Minimal change nephrotic syndrome (MCNS) cases achieving spontaneous remission without external factors are rarely reported. We report a case of MCNS that achieved spontaneous remission without external factors that triggered its onset. An 82-year-old male patient was admitted to the hospital for close examination of nephrotic syndrome. Renal biopsy was performed and MCNS was diagnosed. Owing to the patient's age and history of foot and microvascular arteriovenous thrombosis, we did not start immunosuppressive drugs, including steroids, and opted for conservative management. After conservative treatment, proteinuria gradually decreased, and the patient achieved complete remission. Given that the patient had a history of urinary protein and thrombosis, recurrence of MCNS was considered again this time. In addition, the involvement of external factors that trigger the onset of MCNS was not found. In conclusion, in elderly-onset MCNS, clinicians generally hesitate to initiate treatment with an immunosuppressive drug, containing steroids, because of its many complications. Thus, our data provide valuable insight into MCNS.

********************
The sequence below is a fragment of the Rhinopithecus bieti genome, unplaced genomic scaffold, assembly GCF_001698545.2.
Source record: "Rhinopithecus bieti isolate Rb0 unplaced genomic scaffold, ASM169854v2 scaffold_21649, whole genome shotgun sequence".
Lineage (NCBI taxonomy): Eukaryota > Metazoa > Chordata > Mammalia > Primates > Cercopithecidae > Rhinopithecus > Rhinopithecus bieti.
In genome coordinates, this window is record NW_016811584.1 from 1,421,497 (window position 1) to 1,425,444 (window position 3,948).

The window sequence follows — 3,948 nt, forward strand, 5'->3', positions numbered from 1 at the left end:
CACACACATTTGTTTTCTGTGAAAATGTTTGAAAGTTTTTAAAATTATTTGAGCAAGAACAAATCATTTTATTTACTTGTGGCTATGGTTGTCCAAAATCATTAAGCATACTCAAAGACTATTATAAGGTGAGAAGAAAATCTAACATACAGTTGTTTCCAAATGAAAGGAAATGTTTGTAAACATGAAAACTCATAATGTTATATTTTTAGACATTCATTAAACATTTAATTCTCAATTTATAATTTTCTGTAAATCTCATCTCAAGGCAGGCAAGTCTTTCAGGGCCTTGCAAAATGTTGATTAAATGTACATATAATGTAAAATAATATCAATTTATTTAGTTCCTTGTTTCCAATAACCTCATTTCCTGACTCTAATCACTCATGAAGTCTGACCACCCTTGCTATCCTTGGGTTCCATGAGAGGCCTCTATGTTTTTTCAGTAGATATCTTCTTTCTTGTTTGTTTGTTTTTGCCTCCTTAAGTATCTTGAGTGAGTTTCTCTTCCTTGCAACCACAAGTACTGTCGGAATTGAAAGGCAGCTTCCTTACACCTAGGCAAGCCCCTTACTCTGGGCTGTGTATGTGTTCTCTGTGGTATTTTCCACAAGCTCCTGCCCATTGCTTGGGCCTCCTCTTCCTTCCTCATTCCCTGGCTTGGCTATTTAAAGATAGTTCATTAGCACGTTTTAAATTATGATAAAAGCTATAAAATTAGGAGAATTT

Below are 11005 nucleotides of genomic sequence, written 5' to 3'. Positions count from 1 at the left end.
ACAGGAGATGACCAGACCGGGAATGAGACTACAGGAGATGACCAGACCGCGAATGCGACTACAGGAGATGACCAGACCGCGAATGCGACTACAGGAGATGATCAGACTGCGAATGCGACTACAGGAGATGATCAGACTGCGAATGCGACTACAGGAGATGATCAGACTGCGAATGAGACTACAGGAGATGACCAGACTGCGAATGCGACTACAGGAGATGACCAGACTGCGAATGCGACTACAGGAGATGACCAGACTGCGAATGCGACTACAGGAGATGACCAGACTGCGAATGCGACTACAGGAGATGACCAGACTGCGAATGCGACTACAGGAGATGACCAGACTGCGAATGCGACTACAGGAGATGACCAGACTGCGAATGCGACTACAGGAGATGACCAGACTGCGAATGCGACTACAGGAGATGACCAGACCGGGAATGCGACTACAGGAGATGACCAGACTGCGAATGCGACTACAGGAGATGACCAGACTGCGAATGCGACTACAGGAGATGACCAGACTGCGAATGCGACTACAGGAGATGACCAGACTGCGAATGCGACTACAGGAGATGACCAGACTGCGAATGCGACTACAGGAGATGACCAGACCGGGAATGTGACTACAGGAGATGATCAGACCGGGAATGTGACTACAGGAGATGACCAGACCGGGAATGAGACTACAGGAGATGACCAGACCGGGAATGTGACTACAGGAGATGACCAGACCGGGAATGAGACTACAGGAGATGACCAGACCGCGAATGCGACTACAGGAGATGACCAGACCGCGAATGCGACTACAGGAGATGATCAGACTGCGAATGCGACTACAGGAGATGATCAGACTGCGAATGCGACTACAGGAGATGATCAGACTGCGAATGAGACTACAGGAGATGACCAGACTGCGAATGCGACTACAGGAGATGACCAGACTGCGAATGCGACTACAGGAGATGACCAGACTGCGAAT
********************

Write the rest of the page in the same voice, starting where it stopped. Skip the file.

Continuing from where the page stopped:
- Adult minimal change nephrotic syndrome
- Renal pathology
- Spontaneous remission
ASJC Scopus subject areas